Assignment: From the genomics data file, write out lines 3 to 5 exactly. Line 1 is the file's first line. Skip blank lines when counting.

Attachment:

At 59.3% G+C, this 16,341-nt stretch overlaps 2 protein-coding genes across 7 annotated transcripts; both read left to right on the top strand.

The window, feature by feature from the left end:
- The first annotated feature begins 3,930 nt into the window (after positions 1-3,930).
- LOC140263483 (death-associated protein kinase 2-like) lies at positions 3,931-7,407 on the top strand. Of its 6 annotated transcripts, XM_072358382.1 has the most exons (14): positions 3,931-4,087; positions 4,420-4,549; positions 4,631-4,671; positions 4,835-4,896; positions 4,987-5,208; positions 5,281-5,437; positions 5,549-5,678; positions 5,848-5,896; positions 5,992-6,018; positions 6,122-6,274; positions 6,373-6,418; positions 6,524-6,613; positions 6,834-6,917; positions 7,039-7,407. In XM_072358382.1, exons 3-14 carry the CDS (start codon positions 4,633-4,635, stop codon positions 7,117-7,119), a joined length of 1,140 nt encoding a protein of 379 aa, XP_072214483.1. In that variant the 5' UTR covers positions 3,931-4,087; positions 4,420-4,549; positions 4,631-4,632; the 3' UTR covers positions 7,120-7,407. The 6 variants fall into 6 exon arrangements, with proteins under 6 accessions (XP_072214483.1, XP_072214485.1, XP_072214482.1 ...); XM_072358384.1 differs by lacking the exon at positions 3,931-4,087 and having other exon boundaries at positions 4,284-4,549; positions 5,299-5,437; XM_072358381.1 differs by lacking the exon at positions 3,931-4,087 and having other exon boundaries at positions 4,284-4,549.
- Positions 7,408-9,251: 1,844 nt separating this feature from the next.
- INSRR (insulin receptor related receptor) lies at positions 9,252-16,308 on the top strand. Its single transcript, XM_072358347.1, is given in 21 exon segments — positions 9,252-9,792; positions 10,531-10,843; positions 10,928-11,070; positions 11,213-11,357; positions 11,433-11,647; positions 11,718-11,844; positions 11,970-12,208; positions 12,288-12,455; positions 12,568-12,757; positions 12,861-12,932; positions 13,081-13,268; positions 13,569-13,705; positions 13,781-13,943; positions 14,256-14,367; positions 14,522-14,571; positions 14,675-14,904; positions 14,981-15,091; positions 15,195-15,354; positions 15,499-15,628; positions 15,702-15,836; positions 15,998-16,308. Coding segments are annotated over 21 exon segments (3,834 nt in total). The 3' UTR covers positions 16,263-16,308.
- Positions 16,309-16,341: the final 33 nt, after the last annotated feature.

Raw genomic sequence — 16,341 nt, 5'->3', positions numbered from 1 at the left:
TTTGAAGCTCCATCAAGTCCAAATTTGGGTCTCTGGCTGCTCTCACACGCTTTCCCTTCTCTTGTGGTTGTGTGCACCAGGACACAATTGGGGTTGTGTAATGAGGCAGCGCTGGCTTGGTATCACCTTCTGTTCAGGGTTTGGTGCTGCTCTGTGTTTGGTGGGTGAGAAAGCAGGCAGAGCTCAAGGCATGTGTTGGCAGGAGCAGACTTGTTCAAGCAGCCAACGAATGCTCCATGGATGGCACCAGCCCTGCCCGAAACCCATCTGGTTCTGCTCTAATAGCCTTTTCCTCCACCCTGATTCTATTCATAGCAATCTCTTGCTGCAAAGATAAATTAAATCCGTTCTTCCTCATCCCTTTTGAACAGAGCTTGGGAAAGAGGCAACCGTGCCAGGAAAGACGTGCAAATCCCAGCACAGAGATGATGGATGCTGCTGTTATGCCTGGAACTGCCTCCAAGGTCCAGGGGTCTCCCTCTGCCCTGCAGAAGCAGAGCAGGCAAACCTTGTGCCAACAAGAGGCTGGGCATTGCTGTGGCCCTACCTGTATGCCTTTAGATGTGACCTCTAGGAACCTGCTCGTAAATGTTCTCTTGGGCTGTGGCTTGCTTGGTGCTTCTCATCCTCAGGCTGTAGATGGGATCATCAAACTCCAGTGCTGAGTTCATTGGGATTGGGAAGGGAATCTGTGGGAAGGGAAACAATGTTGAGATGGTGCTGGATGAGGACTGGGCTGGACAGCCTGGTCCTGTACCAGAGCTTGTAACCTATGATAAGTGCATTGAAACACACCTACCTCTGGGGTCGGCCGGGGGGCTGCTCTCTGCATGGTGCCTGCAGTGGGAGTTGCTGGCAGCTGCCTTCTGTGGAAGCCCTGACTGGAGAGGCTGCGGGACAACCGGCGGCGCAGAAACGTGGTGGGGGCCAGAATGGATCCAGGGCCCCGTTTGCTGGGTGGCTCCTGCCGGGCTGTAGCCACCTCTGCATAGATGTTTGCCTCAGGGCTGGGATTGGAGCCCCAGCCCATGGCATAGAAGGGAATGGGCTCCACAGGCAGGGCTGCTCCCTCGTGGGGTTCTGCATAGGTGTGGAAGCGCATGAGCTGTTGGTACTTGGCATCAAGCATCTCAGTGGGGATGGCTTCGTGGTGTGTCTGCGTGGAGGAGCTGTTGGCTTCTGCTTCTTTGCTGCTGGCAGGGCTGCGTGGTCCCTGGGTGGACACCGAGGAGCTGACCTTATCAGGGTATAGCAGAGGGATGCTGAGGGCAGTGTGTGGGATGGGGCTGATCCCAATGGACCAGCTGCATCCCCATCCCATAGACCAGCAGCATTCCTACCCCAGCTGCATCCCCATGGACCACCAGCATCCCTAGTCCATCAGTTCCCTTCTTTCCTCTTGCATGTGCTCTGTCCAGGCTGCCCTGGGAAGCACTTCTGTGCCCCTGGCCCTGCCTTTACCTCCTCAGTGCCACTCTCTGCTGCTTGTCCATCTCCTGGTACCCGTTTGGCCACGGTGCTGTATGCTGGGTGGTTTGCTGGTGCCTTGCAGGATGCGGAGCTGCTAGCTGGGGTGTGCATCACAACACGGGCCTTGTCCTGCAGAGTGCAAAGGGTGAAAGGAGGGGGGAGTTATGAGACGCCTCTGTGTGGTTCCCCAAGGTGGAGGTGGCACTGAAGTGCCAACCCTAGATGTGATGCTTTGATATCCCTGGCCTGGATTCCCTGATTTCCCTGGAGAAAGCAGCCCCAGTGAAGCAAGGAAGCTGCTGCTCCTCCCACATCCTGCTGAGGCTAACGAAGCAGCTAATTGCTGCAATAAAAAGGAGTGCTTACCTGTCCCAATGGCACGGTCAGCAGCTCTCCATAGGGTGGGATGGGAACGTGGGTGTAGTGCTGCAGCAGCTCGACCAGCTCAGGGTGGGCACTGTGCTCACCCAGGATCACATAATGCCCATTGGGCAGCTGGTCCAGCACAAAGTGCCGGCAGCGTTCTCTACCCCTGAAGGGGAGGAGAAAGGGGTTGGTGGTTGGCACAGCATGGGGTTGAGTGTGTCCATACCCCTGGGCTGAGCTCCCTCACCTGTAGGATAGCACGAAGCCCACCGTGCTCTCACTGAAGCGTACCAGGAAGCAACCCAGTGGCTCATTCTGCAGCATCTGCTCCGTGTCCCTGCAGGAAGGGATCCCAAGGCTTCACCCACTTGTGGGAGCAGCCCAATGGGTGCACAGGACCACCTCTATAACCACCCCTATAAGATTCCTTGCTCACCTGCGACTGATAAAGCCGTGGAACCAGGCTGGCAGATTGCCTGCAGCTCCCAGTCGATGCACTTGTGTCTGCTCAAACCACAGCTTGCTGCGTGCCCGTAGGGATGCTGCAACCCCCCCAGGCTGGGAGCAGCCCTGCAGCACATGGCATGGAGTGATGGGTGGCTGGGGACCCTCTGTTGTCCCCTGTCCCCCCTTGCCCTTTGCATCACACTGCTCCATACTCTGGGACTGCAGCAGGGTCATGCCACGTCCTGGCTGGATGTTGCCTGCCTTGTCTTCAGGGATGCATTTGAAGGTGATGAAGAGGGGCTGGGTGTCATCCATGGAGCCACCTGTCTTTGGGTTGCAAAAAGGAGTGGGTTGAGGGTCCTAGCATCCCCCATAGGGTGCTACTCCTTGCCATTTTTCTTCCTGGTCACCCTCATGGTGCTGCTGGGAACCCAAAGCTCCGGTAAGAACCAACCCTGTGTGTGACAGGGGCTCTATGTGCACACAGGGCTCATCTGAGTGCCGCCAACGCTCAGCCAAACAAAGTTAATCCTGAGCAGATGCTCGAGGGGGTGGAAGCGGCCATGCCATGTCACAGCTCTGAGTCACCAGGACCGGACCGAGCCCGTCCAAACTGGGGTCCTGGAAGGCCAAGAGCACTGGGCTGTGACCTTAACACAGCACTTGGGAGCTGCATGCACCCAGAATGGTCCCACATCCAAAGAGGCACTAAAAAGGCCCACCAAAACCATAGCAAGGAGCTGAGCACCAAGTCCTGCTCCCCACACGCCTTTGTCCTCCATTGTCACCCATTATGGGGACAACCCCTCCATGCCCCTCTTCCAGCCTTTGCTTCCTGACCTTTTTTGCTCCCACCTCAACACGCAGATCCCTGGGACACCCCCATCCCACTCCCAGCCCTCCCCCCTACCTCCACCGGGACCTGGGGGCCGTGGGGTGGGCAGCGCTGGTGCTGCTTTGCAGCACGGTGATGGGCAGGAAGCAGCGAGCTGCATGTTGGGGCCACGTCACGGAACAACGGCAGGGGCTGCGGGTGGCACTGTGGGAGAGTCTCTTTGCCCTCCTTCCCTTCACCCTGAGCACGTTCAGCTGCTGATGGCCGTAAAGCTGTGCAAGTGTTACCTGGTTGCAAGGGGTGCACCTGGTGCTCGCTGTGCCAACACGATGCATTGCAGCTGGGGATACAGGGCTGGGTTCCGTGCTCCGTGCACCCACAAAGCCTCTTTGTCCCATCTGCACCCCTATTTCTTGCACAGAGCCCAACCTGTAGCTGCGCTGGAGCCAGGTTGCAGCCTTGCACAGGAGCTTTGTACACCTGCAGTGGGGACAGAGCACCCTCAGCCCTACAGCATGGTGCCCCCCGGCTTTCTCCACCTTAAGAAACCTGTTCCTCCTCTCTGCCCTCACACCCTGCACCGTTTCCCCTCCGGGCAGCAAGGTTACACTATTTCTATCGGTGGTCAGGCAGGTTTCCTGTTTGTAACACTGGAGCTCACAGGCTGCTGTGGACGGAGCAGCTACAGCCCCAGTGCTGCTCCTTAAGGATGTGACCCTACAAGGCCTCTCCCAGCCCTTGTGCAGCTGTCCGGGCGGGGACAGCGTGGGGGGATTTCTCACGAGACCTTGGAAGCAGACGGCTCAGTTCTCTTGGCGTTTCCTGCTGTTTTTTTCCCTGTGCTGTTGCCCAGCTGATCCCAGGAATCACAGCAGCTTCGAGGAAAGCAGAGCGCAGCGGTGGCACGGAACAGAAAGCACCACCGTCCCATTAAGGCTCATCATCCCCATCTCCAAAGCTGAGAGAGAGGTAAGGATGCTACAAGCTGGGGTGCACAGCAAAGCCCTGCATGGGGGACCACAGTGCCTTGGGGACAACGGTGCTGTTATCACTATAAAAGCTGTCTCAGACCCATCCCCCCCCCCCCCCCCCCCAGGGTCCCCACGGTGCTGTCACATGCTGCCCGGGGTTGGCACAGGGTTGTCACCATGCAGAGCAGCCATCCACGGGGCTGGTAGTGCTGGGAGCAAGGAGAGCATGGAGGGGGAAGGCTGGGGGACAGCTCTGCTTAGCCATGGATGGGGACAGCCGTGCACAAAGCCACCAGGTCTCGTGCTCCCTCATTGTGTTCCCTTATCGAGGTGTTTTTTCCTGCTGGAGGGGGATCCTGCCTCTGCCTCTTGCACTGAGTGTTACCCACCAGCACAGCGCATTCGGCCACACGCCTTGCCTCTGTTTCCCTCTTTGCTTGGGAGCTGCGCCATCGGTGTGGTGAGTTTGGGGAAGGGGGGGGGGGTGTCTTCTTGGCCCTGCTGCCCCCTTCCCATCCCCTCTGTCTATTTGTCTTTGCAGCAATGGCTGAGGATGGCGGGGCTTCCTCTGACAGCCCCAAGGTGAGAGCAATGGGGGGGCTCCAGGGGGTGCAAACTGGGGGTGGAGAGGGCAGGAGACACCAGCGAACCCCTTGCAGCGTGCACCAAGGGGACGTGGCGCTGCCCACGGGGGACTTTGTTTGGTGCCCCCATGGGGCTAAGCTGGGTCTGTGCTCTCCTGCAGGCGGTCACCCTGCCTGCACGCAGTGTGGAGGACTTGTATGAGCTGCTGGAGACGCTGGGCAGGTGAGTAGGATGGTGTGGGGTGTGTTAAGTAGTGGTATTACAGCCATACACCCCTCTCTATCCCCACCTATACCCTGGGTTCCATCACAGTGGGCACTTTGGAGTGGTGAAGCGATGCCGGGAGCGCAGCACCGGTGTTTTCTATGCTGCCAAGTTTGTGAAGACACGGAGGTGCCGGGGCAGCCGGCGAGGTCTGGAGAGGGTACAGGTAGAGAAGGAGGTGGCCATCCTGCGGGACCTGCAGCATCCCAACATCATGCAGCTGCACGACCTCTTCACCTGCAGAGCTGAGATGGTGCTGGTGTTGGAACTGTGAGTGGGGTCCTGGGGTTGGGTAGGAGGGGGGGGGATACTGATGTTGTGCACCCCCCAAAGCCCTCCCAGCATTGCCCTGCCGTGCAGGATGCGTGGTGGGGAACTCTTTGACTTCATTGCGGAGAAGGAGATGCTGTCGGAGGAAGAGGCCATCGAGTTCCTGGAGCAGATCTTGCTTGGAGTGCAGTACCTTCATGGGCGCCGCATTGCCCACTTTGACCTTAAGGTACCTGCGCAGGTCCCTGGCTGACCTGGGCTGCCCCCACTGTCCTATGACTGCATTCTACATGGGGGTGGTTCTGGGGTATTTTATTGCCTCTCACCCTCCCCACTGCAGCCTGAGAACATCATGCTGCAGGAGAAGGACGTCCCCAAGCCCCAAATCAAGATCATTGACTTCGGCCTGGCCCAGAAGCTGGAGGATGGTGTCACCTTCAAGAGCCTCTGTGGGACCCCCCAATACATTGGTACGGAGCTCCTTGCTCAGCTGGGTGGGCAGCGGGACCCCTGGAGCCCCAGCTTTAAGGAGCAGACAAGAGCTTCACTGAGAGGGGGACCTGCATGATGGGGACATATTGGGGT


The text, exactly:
- The first annotated feature begins 3,930 nt into the window (after positions 1-3,930).
- LOC140263483 (death-associated protein kinase 2-like) lies at positions 3,931-7,407 on the top strand. Of its 6 annotated transcripts, XM_072358382.1 has the most exons (14): positions 3,931-4,087; positions 4,420-4,549; positions 4,631-4,671; positions 4,835-4,896; positions 4,987-5,208; positions 5,281-5,437; positions 5,549-5,678; positions 5,848-5,896; positions 5,992-6,018; positions 6,122-6,274; positions 6,373-6,418; positions 6,524-6,613; positions 6,834-6,917; positions 7,039-7,407. In XM_072358382.1, exons 3-14 carry the CDS (start codon positions 4,633-4,635, stop codon positions 7,117-7,119), a joined length of 1,140 nt encoding a protein of 379 aa, XP_072214483.1. In that variant the 5' UTR covers positions 3,931-4,087; positions 4,420-4,549; positions 4,631-4,632; the 3' UTR covers positions 7,120-7,407. The 6 variants fall into 6 exon arrangements, with proteins under 6 accessions (XP_072214483.1, XP_072214485.1, XP_072214482.1 ...); XM_072358384.1 differs by lacking the exon at positions 3,931-4,087 and having other exon boundaries at positions 4,284-4,549; positions 5,299-5,437; XM_072358381.1 differs by lacking the exon at positions 3,931-4,087 and having other exon boundaries at positions 4,284-4,549.
- Positions 7,408-9,251: 1,844 nt separating this feature from the next.